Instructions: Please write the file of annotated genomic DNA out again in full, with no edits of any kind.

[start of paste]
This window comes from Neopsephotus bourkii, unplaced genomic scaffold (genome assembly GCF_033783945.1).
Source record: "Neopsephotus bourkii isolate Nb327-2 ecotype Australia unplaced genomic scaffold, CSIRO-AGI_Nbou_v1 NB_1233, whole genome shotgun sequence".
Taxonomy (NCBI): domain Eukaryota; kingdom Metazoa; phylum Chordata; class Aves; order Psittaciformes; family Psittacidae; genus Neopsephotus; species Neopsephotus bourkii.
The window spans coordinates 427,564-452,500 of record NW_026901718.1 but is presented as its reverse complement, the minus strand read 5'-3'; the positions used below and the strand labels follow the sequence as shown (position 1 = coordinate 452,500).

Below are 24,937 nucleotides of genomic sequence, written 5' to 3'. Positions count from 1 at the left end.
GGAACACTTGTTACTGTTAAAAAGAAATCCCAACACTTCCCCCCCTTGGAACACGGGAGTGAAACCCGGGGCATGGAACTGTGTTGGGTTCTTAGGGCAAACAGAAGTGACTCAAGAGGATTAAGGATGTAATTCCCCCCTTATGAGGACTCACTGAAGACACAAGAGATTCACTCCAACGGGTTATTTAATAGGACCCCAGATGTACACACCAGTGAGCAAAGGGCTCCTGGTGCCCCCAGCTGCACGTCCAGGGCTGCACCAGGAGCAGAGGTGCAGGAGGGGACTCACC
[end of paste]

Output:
This window comes from Neopsephotus bourkii, unplaced genomic scaffold (genome assembly GCF_033783945.1).
Source record: "Neopsephotus bourkii isolate Nb327-2 ecotype Australia unplaced genomic scaffold, CSIRO-AGI_Nbou_v1 NB_1233, whole genome shotgun sequence".
Taxonomy (NCBI): domain Eukaryota; kingdom Metazoa; phylum Chordata; class Aves; order Psittaciformes; family Psittacidae; genus Neopsephotus; species Neopsephotus bourkii.
The window spans coordinates 427,564-452,500 of record NW_026901718.1 but is presented as its reverse complement, the minus strand read 5'-3'; the positions used below and the strand labels follow the sequence as shown (position 1 = coordinate 452,500).

Below are 24,937 nucleotides of genomic sequence, written 5' to 3'. Positions count from 1 at the left end.
GGAACACTTGTTACTGTTAAAAAGAAATCCCAACACTTCCCCCCCTTGGAACACGGGAGTGAAACCCGGGGCATGGAACTGTGTTGGGTTCTTAGGGCAAACAGAAGTGACTCAAGAGGATTAAGGATGTAATTCCCCCCTTATGAGGACTCACTGAAGACACAAGAGATTCACTCCAACGGGTTATTTAATAGGACCCCAGATGTACACACCAGTGAGCAAAGGGCTCCTGGTGCCCCCAGCTGCACGTCCAGGGCTGCACCAGGAGCAGAGGTGCAGGAGGGGACTCACC